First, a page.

I guess I've been busy with the Airads business and just as importantly, finishing-off my commercial pilot's license.
Having passed the final flight test (GFT) , with no more right to fly in God's clean air than a weasel or at least I'm sure the CAA examiner thought so, now what? The GFT and the pre-test, the 170A were each two hours of stress-filled torture that left me wondering why, at my age, I was putting myself through it. Almost two years of my life has been lost in cramming for the exams and learning to fly with the absolute precision demanded of a commercial pilot.
After over ten years of flying about, you might think that I could fly already. True, but rather like taking an advanced driving test, one has to be able to demonstrate control and knowledge of a complex aircraft in a manner which is acceptable to the CAA and their examiners as a public transport pilot. It comes as a rude shock!
Working-up to the flight exam is rather like honing oneself for the Olympics in anticipation of the skills tests. As an example, one has to memorise the emergency checklists because there's absolutely no point in trying to read a checklist when the examiner throws a fire drill and or engine failure at you. If you get the checks out of sequence, it's a fail and the stress factor is something else; which is all part of the course, seeing if the candidate panics or makes critical mistakes.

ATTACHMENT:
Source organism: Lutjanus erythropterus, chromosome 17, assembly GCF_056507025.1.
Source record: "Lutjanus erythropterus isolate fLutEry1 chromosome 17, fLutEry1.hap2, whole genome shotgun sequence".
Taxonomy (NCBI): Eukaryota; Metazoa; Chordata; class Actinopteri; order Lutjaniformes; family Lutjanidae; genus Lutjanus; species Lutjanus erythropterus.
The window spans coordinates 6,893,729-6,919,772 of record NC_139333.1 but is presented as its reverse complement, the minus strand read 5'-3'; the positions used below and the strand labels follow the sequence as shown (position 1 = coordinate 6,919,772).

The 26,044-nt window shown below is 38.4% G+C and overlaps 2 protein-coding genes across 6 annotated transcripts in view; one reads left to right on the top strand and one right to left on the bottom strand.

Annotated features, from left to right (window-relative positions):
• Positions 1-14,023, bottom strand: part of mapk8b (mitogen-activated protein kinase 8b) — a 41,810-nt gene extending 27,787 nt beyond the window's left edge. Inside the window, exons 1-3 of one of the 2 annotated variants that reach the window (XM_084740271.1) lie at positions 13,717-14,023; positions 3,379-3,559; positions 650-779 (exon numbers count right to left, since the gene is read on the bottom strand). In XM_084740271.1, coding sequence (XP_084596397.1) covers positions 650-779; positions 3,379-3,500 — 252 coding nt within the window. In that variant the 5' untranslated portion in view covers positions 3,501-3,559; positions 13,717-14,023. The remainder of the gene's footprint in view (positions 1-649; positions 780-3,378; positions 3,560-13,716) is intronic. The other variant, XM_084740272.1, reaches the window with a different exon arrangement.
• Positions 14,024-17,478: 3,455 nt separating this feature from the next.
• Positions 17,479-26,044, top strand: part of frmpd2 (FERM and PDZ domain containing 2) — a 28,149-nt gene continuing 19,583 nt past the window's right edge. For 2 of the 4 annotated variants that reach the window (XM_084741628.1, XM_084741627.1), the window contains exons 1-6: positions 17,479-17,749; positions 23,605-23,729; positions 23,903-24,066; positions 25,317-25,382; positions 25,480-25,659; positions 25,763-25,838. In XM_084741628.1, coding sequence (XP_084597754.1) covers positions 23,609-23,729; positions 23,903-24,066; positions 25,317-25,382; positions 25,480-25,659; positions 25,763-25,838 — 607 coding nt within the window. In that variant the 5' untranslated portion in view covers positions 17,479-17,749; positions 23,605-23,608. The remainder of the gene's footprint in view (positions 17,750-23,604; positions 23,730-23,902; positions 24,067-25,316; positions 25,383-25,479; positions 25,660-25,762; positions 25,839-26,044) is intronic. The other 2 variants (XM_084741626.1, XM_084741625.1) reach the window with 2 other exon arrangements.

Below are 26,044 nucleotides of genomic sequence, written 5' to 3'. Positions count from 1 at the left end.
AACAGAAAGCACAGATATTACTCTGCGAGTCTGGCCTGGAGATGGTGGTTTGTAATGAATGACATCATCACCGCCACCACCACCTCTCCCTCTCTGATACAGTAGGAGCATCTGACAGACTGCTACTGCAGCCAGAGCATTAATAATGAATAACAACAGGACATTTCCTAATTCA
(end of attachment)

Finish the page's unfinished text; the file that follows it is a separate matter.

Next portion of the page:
Anyway, it's all over now and the next step is the Instrument Rating on multi-engines, perhaps followed by a type-rating on small business jets if I can justify the costs.
I'm just reminded that the aircraft pictured crashed within a few hundred yards of where I live sixty years ago this week!